Upper Lip Pipe Hint

by Calvin McCarthy

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Wooden organ pipe building is a fairly simple woodworking project, as the John Smith video shows, but getting the pipe to sound as good as it can is a trial and error exercise. You make a nice windway and attach it to the top of the input chamber. You place the “upper lip” approximately where you think it should go, then blow into the input pipe. You then move the “upper lip” until you get a clear sound out of the pipe. If you are lucky you are ready to glue the upper lip to the pipe. Maybe there is a small chip in the windway so the sound is poor. Take things apart, clean it up and try again. Maybe there is a leak between the input chamber and the pipe apart from the windway. Find it, seal it up and try again.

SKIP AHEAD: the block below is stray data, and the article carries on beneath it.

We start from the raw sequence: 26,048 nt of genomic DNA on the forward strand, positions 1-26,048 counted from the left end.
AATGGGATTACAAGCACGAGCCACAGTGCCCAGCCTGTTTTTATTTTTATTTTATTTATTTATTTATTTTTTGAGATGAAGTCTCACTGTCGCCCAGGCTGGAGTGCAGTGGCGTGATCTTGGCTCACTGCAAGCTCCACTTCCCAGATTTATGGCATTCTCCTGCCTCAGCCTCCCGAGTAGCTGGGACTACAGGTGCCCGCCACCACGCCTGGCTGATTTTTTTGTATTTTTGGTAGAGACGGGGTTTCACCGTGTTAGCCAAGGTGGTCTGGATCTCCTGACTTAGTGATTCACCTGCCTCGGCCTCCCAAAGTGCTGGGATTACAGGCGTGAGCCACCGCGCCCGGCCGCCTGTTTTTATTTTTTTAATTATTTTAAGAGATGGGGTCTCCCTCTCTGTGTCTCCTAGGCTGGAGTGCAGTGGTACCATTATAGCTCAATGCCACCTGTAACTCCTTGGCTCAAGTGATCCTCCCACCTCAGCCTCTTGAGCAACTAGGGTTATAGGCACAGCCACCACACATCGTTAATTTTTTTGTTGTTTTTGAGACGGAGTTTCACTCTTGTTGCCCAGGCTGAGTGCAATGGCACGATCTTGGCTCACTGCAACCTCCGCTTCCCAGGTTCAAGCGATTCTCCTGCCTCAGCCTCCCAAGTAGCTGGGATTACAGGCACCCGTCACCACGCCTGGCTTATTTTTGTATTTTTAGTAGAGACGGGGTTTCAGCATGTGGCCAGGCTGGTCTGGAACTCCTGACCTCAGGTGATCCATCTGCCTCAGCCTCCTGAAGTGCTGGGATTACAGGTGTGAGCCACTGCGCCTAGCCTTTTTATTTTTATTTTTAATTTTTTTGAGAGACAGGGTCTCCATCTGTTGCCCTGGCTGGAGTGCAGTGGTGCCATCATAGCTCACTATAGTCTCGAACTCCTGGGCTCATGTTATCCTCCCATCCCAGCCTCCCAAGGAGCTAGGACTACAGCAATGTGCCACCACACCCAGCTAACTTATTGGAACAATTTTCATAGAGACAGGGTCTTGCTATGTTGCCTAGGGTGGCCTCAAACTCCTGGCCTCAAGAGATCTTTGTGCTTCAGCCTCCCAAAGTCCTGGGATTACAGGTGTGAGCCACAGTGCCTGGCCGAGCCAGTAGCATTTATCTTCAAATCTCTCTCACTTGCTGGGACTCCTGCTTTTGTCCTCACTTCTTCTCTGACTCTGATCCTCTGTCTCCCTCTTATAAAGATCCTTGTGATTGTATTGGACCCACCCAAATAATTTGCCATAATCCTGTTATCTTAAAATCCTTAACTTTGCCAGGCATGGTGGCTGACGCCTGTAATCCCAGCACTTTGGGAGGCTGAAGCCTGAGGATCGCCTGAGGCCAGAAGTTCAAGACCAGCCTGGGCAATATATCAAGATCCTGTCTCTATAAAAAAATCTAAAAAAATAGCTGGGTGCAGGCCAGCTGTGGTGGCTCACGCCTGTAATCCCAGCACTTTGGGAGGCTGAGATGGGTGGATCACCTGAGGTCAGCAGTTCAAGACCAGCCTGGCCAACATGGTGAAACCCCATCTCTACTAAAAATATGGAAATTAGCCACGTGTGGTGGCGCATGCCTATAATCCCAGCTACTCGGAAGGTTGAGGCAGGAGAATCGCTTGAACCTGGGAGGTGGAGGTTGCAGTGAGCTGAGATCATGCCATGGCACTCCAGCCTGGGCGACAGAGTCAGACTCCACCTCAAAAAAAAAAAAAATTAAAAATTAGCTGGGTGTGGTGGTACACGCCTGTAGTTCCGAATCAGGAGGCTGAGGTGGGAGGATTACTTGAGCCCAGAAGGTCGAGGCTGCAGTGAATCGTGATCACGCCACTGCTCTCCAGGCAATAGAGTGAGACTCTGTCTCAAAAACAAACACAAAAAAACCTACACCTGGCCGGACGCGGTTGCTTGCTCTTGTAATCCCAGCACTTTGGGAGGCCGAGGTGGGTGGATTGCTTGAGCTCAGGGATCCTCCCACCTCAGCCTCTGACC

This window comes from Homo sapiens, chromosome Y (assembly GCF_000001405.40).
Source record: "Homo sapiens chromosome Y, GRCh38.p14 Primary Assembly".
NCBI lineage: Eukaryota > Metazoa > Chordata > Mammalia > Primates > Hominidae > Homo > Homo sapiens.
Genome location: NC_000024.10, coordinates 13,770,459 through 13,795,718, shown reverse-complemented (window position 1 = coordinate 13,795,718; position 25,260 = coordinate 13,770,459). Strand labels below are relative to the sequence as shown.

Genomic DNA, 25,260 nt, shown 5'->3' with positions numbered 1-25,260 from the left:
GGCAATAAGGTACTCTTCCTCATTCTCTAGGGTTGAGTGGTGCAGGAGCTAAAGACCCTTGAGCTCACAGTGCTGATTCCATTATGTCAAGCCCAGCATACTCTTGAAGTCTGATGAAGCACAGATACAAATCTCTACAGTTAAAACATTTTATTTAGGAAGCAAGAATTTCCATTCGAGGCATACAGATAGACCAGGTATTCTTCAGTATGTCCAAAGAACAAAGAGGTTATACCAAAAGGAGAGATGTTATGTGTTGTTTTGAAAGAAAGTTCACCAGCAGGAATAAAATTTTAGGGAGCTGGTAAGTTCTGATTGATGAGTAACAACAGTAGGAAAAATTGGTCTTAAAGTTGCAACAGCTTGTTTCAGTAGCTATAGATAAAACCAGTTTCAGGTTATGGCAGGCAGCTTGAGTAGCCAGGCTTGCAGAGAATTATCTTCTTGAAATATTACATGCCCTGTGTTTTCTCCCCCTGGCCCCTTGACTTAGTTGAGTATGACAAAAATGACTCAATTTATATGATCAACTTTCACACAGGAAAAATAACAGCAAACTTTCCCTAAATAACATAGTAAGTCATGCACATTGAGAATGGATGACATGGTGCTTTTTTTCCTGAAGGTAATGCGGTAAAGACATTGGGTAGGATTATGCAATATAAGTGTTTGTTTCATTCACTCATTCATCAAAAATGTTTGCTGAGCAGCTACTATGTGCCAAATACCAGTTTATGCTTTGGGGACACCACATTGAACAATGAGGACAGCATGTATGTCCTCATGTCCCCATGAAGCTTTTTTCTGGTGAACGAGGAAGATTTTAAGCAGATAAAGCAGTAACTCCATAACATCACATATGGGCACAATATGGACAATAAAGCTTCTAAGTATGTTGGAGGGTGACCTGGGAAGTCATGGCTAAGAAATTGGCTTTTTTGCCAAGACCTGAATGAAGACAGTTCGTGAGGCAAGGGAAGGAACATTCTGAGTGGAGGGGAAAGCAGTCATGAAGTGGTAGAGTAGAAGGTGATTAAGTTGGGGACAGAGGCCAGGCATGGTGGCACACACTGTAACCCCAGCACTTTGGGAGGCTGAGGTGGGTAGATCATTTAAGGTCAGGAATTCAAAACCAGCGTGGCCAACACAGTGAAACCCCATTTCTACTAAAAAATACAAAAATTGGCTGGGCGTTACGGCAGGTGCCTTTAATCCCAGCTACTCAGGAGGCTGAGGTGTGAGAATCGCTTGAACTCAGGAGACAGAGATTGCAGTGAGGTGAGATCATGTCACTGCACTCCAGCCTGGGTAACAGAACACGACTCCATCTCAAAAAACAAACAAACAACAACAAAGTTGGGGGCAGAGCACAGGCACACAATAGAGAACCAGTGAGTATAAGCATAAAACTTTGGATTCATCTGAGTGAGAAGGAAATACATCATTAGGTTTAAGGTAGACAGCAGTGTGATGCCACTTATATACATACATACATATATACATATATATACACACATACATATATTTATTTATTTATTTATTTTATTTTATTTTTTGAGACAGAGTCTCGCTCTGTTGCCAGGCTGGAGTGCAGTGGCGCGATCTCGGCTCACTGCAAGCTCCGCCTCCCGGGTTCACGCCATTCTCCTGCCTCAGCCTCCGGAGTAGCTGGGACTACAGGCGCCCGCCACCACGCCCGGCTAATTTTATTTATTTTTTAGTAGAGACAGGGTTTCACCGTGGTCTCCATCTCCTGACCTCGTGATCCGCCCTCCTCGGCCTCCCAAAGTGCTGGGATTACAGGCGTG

You may find that you have glued the upper lip to the pipe and you must take it off and move it to fix a poor sound. Doing this you may break the pipe and/or the upper lip. I would suggest that you use a cardboard spacer between the upper lip and the pipe. When you want to break the glue joint, and it is likely you will want to, you will only be tearing the cardboard and not tearing or breaking wood.

 

You may question the change of alignment of the sharp edge of the upper lip with the windway, but I have found that I am quite satisfied with the sound resulting. My reading suggests that the alignment does change the resulting sound slightly because the amplitude of the harmonics are changed but at the level of perfection I work it is no problem.

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